Peter Webster, Cardiff University then spoke about Pottery in the north-west: manufacture and distribution, economics and culture. He had many slides of pottery but as was mentioned earlier the NW was not an area where large amounts of pottery were produced. Most of the slides were of pottery originating in the south.

Unfortunately I had to miss the presentation by Frances McIntosh, Portable Antiquities Scheme Finds Liaison Officer, National Museums Liverpool as I had to get back to the railway to catch the next train back to Chorley.

These events are a treasure trove of information on a variety of subjects. I would urge Chorley members to attend coming events and bear in mind the costs are very reasonable. For £15.50 you get membership of the CBA and a buffet lunch and coffee + biscuits at registration and breaks. That’s what I call value.

Tue 14 Oct 2008

'Medieval Coinage AD600 – 1485' by Dot Boughton, nee Bruns

Dot Boughton, nee Bruns, returned to Chorley Historical and Archaeological Society to give her presentation ‘Medieval Coinage D600 – 1485. Dot is Finds Liaison Officer for the Portable Antiquities Scheme based at the Museum of Lancaster, Stanley Street, Preston. With access to images of most of the coin finds made in the area she was able to compile a remarkable illustrated tour of how coins evolved from the singe silver penny to larger denominations of goats etc. During Tudor times the coins became even more complex and outside the scope of today's talk.

short cross penny

long cross penny

The English penny evolved through the Saxon period and in the early days the penny was the only currency. If 1penny was too high an amount it was a common practice for them to be snapped in half. The short-cross coins with a cross stamped on one face unintentionally helped the user to do this. Later a long cross was minted which was more difficult to cut into smaller pieces. It was also common to ‘clip’ coins or cut a tiny amount from the edge of each coin, hoping that it wouldn’t be noticed. Enough clippings of silver could be combined and become valuable. As the English coins developed the designs were copied in Scotland, Ireland and also the continent. They stayed in circulation even when almost completely worn down. It was not uncommon for coins in Elizabethan times to have been around for over 300years.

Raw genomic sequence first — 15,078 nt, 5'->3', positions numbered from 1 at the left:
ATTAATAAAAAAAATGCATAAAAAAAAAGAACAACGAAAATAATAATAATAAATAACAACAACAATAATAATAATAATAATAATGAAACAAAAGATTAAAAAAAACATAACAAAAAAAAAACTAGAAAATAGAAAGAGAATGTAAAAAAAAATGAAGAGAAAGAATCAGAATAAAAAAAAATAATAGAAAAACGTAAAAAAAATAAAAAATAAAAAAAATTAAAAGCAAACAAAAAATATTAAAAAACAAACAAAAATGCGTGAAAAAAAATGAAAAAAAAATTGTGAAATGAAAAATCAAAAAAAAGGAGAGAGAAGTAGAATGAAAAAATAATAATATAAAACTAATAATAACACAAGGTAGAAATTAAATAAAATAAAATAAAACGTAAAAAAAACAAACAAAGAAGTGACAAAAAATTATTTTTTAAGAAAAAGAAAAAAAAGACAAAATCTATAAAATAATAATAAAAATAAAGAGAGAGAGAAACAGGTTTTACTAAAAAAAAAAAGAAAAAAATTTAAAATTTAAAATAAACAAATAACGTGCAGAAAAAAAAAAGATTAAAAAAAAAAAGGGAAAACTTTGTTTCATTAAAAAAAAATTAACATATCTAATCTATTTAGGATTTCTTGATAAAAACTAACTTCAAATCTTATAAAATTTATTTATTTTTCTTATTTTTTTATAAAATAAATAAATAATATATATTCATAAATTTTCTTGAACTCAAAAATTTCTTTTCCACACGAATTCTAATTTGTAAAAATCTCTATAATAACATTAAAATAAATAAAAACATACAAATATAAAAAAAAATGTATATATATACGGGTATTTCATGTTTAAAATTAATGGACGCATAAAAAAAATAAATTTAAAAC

The coins that we all carry around with us have a fascinating history and Dot illustrated the early centuries very well. Let’s hope we get – coin development 2 – from Dot in the future.
Around 1973 our own Society member Stuart Whalley found a hoard of 60 silver pennies near Tockholes. They date back to the 14th century and are currently in Blackburn Museum. It is hoped to organise a Society visit to the museum so we can see the coins etc.

Some of the silver pennies found by Stuart Whalley.

Sat 04 Oct 2008

Brindle Historical Society hosted ‘At Home 2008’ with the LLHF Lancashire Local History Federation.

Brindle Historical Society hosted ‘At Home 2008’ with the LLHF Lancashire Local History Federation at Brindle Village Hall. Ian Whyte formally opened the meeting at 10:10am then Steve Williams gave an illustrated presentation on the Brindle parish Institute (1923 – 2008). The first hall was proposed in 1920 and opened in 1923. The current hall was opened on 19 Aug 2006 by local resident Ralph Power.
Then Darren Cranshaw gave a presentation about the centre of the village and conservation area. We then moved to Brindle Parish Church in overcast and drizzly weather to hear another presentation by Darren in the church which dates back to 1190.

The main room soon fills up for the meeting.

Some of Brindle Historical Society's memorabilia.

In St James' parish Chuch where Darren Cranshaw gave an illustrated presentation.

After lunch Ian Whyte gave a short presentation on the brindle Races which were held annually, except for the Great War, in April from c1860 to the last in 1922. it was a point to point of about 3 miles in length.
The session about Media and Local History had to be changed as the original speaker couldn’t come so Chris Maguire of the Chorley Guardian stepped in to help out. Steve then told us about military history that had affected the area and finally Darren showed us images of the huge and varied archive which the Society has accumulated. The talk was aptly called ‘More than Meets the Eye’.